FRANKFORT, Ky. (AP) — Kentucky Gov. Andy Beshear’s veto of a bill aimed at transgender health care puts the state in the middle of a national fight, but with more immediate consequences as the state’s looming election offers an early test on the state-by-state assault on gender-affirming care for minors.
The veto issued Friday set off competing messages likely to be repeated until the November election — when Bluegrass State voters will decide whether to reward the Democratic governor with a second term or hand over the governor’s office to a Republican. No one seems to know yet how much weight voters will put on the transgender issue with the general election more than seven months away.
The legislation in Kentucky is part of a widespread movement, with Republican state lawmakers in other states approving extensive measures that restrict the rights of LGBTQ+ people this year, from bills targeting trans athletes and drag performers to measures limiting gender-affirming care.
Beshear framed the Republican-backed bill in Kentucky as an example of government overreach into parental rights. The sweeping bill would ban gender-affirming care for minors — one of many provisions that would affect the lives of young transgender people.
“At the end of the day, this is about my belief — and, I think, the belief of the majority of Kentuckians — that parents should get to make important medical decisions about their children, not big government,” Beshear told reporters soon after his veto.
Kentucky’s GOP-dominated legislature passed the bill by lopsided margins. Lawmakers will reconvene Wednesday for the final two days of this year’s session, when they could vote to override the veto.
Republicans took immediate aim at the governor’s veto, saying he veered too far for most Kentuckians. Republican Party of Kentucky spokesperson Sean Southard asked: “Is Andy Beshear the governor of Kentucky or California?” He predicted the governor will pay a political price for his action.
“Once this campaign is over, today may very well be remembered as the day Andy Beshear lost his bid for reelection,” Southard said Friday.
Republicans could try to capitalize on the political divide over transgender rights to motivate socially conservative voters to flock to the polls in November, when state constitutional offices are on the ballot. Several leading GOP contenders for governor were aligned in condemning Beshear’s veto.
“If the Republicans choose to make this a centerpiece of the campaign against Beshear, it’s going to hurt him,” said Scott Jennings, a Kentucky-based Republican political commentator.
Beshear cited his own religious faith as a factor in rejecting the bill, saying: “I believe every single child is a child of God.”
Twelve candidates in all are competing for the Republican nomination for governor in the state’s May primary. Beshear’s bid for a second term is drawing national attention to see if the popular incumbent can win again in the Republican-trending state. Beshear has won praise for his responses to devastating tornadoes and flooding, as well as a series of economic development successes.
The bill’s opponents say they’ve got the public on their side and predict Beshear will benefit. They pointed to statewide polling released last month showing a majority of Kentuckians believe decisions over a transgender teen’s health care should be left with the parent, not determined by the state.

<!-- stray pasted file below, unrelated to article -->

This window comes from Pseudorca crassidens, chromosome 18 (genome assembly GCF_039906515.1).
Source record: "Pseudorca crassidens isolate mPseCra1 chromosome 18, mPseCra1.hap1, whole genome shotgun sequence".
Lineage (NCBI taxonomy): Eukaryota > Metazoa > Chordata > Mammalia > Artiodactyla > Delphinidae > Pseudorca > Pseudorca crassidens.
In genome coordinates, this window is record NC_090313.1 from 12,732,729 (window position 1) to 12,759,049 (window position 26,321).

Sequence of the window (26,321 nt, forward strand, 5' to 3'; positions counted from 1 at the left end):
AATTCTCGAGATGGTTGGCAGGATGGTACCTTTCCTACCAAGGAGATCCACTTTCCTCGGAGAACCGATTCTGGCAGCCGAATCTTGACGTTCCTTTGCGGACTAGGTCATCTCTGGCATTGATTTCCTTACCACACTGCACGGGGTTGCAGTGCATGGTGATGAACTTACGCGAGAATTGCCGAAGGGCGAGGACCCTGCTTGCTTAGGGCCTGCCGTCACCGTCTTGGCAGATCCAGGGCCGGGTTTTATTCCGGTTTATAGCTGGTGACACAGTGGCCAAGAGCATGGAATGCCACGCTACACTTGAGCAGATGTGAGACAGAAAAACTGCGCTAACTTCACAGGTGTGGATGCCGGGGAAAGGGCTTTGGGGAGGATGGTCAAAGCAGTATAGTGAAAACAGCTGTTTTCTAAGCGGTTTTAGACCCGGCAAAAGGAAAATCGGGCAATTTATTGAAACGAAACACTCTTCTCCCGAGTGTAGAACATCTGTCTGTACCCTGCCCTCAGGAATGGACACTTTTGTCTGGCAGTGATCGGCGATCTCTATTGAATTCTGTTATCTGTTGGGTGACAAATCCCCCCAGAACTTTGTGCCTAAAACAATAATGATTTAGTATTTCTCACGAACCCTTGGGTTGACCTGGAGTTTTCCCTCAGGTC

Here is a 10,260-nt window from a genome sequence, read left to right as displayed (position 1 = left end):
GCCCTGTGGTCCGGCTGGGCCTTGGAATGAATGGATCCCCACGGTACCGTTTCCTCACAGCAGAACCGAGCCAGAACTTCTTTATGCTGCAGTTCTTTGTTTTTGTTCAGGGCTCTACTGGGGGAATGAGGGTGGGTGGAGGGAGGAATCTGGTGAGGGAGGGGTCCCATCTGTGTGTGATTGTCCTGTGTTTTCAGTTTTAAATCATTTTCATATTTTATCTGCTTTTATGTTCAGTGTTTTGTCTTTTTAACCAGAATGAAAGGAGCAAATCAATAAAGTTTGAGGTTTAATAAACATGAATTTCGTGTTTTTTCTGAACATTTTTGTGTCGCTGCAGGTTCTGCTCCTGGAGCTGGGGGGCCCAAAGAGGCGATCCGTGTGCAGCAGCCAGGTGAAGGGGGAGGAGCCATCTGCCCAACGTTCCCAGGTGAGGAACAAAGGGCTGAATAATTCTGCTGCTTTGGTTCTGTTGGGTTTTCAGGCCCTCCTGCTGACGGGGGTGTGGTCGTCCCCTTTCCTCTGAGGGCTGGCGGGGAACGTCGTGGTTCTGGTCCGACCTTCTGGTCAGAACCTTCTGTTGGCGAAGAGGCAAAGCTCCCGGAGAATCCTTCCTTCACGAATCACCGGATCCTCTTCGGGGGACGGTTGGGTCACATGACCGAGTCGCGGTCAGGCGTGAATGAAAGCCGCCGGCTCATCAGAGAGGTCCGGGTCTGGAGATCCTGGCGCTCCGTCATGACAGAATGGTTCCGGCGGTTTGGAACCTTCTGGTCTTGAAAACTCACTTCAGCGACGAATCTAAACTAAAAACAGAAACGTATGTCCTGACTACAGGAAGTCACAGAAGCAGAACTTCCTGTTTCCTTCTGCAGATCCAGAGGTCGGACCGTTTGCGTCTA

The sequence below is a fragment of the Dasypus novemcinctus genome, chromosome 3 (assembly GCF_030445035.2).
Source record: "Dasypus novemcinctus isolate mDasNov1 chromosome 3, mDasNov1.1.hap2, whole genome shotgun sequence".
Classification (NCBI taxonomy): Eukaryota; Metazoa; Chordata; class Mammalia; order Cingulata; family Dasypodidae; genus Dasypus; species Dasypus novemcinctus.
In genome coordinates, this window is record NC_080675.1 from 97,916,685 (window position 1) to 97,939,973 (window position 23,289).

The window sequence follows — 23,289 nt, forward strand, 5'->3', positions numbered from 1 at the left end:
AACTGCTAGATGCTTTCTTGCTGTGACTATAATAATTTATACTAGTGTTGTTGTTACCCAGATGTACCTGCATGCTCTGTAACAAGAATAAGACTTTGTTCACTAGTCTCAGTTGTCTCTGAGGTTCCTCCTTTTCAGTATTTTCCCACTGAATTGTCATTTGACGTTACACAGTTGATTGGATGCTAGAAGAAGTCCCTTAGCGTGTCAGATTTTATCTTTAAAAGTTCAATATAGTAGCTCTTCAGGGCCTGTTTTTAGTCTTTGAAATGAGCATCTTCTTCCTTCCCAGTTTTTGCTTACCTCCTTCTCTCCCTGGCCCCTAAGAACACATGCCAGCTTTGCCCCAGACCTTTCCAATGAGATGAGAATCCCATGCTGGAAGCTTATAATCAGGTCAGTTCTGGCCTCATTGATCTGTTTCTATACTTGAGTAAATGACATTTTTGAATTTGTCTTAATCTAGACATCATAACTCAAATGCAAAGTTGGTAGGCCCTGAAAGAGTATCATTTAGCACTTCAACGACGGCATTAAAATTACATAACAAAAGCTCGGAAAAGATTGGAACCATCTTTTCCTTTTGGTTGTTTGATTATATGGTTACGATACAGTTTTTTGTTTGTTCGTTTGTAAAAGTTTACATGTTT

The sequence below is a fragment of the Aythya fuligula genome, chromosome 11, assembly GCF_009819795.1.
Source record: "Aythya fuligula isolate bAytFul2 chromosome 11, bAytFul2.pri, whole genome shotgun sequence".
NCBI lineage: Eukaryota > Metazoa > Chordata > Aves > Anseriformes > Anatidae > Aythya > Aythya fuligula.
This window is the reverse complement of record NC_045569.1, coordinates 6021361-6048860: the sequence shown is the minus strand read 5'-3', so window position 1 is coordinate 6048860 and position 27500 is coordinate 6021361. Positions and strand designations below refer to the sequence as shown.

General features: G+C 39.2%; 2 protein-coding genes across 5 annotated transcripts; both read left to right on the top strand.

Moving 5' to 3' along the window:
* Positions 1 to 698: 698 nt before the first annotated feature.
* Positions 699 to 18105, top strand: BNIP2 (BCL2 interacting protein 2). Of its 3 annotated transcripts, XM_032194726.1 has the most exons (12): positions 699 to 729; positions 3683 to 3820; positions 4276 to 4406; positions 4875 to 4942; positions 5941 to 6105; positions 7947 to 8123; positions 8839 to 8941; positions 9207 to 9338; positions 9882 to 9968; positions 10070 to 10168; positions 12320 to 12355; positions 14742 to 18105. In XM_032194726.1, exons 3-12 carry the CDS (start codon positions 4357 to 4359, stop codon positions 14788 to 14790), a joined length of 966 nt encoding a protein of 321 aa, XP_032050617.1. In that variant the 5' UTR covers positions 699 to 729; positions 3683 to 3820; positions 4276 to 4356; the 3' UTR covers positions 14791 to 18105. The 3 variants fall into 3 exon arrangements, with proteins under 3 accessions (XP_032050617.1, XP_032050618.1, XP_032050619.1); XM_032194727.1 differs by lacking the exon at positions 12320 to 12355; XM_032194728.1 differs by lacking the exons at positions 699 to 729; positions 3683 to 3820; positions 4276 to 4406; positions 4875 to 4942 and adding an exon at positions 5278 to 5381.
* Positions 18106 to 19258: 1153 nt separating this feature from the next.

“Folks who have never been involved with politics or legislation have been activated by the Kentucky General Assembly’s all-out war on LGBTQ kids,” said Chris Hartman, executive director of the Kentucky-based Fairness Campaign.
Social conservatives in Kentucky were dealt a setback in last year’s general election when statewide voters rejected a ballot measure aimed at denying any constitutional protections for abortion.
The transgender health care bill sparked emotional responses from opponents as it was fast-tracked to legislative passage by GOP supermajorities in mid-March. It would ban gender-affirming care for transgender minors. It would outlaw gender reassignment surgery for anyone under 18, as well as the use of puberty blockers and hormones, and inpatient and outpatient gender-affirming hospital services.
Doctors would have to set a timeline to “detransition” children already taking puberty blockers or undergoing hormone therapy. They could continue offering care as they taper a child’s treatments if removing them from the treatment immediately could harm the child.
The bill’s supporters say they’re trying to protect children from undertaking gender-affirming treatments they might regret as adults. Research shows such regret is rare. Gender-affirming medical treatments have long been available in the U.S. and are endorsed by major medical associations.
The bill would require school districts to devise bathroom policies that, “at a minimum,” would not allow transgender children to use the bathroom aligned with their gender identities. And it would allow teachers to refuse to refer to transgender students by the pronouns they use and would require schools to notify parents when lessons related to human sexuality are going to be taught.
Debates over transgender rights garnered considerable attention throughout Kentucky’s legislative session, but in Pike County in eastern Kentucky, the issue has been a non-factor, said Pike County Judge-Executive Ray Jones II, a Democrat who supports Beshear.
“It’s not even been an issue up here,” said Jones, a former state senator. “People are worried about inflation, they’re worried about the economy, they’re worried about jobs. Nobody’s called my office to discuss transgender issues.”
Summing up the potential political fallout from the veto, Jones said: “People who would vote because of the governor’s veto would likely not vote for him anyway.”
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